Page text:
Patrolling Botany Town Centre with FIRST Security

This four year old Segway i2 Patroller model with White reflective shields is currently deployed at Botany Town Centre, Auckland (New Zealand).

FIRST Security is New Zealand’s leading deployer of Segway Patrollers.

Botany Town Centre (Auckland) is one of many sites where FIRST’s security guards are more effective and more productive thanks to the Segway Patroller. Sylvia Park Shopping Centre, Bayfair Shopping Centre, the University of Canterbury, Coca-Cola Bottlers, DB Breweries and Nestle are all locations where Segway Patrollers have been deployed by FIRST Security since 2006.

The two Segway Patroller models have been designed specifically to meet the needs of policing and public safety.

Worldwide, more than 1,500 Police and public safety sites use Segway Patrollers. For example, according to The Telegraph, in Forsyth, Macon (Georgia, USA) even the Police Chief is often seen out and about on a Segway Patroller, spending time on the streets around City Hall interacting with the public in ways that officers on foot or in cars simply cannot do. An officer on a Segway Patroller can also work in new, more effective way:

Earlier this week, Forsyth police officer Derek Bray demonstrated how he can check all the doors and windows of a business in about 15 seconds without ever stepping off the Segway. To help prevent burglaries, officers working at night check for unlocked doors and open windows in the business district.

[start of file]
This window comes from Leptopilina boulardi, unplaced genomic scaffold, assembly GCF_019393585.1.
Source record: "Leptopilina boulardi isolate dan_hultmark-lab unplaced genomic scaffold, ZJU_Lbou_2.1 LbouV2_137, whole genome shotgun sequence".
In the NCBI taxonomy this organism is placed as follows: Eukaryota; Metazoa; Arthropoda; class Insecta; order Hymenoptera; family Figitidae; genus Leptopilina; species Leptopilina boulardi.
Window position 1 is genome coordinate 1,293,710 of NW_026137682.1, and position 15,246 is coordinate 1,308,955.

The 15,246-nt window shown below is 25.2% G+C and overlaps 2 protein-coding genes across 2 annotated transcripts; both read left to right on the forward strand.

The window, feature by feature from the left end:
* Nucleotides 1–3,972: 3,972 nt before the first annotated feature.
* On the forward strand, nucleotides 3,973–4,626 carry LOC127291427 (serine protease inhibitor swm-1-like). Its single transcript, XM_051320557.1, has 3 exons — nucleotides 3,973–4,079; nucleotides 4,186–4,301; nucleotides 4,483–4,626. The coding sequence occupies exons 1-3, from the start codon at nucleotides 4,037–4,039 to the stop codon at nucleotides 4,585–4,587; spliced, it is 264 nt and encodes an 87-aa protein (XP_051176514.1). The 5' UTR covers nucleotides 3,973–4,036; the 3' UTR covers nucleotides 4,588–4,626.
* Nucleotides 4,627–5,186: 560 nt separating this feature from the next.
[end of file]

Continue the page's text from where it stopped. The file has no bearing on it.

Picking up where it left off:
Before the department bought the Segway PTs, Bray said, police would just shine a flashlight at doorways from the car, not actually try doors.

“Now you can check the same area in a quarter of the time,” he said. “And a couple times a night, you’ll find doors or windows open.”

[T]hey are also helpful when police want to be invisible, as when officers sneak up on people breaking the law on Lovers Lane. Bray noted that Segways are silent, smaller than a patrol car and can move….faster than an officer on foot. And the driver can keep his hands free to grab a flashlight [or] cell phone…if needed, Corley said.

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